Role of GBSS allelic diversity in rice grain quality
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Amylose content is generally the most important factor determining rice eating and cooking quality. Commercial rice varieties are, in fact, placed into market classes based on having “zero” (0-7%), low (10-20), intermediate (20-25%), or high (>25%) apparent amylose. This study demonstrates that the single-nucleotide polymorphisms (SNP) in the exon 1 (G->T) and in exon 6 (A->C) of GBSS can be used as markers to efficiently distinguish the amylose classes. These two SNPs accounted for 89.2% of the variation in apparent amylose content in a pedigree of 89 US rice varieties and 93.8% of the variation among 279 accessions in a European germplasm collection. All low amylose varieties had the T allele of exon 1. All intermediate amylose varieties had the G allele of exon 1 and the C allele of exon 6. All high amylose varieties had the G allele of exon 1 and the A allele of exon 6. In contrast to previous reports, the amylose content of rice varieties in West Africa was also largely determined by GBSS alleles, which accounted for 93.3% of the variation among 77 samples from West Africa Rice Development Association. GBSS gene from O. glaberrima was found to lack a transposon in exon 10 and have an additional polymorphism (G->A) in exon 12, but these do not significantly alter amylose content. The study also shows that some GBSS genes from high amylose varieties contain an additional C->T polymorphism in exon 10. This SNP does not significantly alter amylose content, but alters rice starch pasting properties. Traditional RVA analysis of starch pasting properties is complicated by differences in the shear forces between samples. However a simple method was developed to overcome this problem and it was shown that starch granules from rice varieties with the T allele of exon 10 are notably more shear resistant. Amylose and the SNP in exons 1, 6 and 10 of GBSS also played a key role in starch re-association. They accounted for 81 and 71.5%, respectively, of the variation in “gel hardness” of RVA samples which have been allowed to incubate at room temperature for 24 hours.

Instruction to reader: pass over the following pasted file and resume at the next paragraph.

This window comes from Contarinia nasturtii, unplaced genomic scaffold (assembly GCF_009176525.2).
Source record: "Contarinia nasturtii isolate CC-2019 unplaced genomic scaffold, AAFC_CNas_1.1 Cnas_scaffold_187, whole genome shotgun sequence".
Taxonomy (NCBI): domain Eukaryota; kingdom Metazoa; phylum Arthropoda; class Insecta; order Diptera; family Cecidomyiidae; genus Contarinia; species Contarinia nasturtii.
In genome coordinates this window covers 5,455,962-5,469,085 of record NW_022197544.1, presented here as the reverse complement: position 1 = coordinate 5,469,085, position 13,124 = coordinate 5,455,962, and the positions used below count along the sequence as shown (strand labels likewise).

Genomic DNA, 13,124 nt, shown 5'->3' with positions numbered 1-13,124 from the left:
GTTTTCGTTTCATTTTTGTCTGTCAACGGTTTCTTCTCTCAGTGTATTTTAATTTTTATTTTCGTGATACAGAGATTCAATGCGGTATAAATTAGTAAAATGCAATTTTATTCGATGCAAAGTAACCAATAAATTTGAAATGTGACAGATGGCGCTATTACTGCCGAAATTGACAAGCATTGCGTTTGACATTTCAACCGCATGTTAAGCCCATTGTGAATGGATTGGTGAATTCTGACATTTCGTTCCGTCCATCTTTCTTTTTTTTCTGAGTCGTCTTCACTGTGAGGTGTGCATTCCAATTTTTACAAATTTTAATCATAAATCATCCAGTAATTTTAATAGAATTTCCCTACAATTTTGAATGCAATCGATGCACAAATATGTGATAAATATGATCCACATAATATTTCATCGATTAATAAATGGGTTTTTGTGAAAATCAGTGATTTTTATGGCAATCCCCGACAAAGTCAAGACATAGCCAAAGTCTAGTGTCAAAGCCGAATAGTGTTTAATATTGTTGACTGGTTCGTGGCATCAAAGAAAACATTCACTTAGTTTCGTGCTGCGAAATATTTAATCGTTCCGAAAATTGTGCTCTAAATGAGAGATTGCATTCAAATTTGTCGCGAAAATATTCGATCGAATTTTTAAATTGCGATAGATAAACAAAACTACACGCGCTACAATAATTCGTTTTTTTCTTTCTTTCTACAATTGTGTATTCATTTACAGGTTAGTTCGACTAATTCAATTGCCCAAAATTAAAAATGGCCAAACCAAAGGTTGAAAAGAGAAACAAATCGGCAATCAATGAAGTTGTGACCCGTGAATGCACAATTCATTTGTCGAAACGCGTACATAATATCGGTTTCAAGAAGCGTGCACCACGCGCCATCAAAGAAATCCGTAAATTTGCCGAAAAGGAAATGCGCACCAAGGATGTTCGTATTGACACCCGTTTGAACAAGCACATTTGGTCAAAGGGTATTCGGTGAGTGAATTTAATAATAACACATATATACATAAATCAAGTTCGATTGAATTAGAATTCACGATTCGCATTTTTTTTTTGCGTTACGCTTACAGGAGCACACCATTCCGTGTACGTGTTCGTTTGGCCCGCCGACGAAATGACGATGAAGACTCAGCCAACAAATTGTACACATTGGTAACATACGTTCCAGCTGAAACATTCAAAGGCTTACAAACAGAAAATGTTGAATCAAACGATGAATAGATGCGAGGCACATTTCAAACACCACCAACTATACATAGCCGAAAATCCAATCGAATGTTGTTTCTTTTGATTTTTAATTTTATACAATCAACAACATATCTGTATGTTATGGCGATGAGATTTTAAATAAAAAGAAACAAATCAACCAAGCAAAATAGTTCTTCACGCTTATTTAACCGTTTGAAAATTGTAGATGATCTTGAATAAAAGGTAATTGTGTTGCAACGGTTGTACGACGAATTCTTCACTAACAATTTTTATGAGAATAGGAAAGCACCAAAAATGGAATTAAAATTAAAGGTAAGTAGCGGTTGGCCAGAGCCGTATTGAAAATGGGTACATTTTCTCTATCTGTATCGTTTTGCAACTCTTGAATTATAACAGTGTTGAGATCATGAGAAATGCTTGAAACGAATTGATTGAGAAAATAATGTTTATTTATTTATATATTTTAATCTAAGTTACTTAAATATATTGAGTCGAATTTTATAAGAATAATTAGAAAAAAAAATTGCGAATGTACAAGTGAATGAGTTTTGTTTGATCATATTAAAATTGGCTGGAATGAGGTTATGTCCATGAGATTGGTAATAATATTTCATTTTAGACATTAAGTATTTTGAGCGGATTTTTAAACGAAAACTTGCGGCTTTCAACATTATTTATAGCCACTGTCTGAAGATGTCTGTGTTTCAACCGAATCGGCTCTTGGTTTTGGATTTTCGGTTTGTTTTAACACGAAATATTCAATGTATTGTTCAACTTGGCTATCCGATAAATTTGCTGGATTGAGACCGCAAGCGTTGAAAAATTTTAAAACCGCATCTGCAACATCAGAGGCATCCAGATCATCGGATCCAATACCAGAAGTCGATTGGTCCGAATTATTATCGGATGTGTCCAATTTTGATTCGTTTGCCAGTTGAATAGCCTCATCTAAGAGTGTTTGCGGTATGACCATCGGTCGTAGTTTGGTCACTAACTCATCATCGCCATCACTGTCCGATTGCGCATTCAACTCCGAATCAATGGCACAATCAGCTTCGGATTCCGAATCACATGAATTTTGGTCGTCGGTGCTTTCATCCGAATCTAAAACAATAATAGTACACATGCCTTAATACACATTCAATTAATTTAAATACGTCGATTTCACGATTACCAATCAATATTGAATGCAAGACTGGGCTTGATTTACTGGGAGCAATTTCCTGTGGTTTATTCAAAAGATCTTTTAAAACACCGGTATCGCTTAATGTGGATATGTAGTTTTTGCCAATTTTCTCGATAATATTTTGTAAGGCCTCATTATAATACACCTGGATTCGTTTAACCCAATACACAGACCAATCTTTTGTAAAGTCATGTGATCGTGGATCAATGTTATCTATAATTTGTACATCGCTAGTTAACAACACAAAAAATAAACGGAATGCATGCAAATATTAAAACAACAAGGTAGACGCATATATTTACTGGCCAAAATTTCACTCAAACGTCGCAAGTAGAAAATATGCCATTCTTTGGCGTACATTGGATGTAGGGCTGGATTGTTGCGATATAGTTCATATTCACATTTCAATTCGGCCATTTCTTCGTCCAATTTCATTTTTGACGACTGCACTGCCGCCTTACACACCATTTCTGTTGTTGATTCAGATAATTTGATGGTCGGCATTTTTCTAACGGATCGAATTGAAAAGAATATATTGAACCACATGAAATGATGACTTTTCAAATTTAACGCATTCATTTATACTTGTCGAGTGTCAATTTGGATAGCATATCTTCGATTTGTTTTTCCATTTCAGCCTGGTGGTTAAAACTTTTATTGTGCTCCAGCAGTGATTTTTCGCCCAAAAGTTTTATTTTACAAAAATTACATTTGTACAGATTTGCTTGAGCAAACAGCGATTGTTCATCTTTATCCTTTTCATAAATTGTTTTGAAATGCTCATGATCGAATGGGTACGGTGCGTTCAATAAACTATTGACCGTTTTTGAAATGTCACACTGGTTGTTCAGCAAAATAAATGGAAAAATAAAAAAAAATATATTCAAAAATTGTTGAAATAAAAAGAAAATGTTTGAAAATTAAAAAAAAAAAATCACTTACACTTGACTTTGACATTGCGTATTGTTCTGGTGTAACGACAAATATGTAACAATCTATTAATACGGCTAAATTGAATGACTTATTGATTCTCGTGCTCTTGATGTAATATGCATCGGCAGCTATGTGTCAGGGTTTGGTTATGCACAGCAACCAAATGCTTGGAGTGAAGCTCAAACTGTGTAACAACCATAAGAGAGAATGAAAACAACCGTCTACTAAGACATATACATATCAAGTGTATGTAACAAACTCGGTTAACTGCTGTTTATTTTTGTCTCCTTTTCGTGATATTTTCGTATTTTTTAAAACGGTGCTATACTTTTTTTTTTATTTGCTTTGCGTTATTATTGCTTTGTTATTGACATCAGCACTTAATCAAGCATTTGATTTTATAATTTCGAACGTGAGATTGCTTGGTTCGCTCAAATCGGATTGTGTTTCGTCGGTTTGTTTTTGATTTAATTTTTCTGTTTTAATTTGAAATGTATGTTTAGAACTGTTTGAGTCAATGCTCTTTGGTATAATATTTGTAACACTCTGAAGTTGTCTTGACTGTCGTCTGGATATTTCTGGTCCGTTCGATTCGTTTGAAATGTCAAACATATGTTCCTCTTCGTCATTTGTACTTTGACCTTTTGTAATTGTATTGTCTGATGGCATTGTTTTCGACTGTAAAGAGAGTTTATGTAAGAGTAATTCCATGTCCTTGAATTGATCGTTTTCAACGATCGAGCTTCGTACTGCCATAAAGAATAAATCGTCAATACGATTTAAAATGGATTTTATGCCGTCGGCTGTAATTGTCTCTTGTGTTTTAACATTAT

Dobo, Macaire (2006). Role of GBSS allelic diversity in rice grain quality. Doctoral dissertation, Texas A&M University. Available electronically from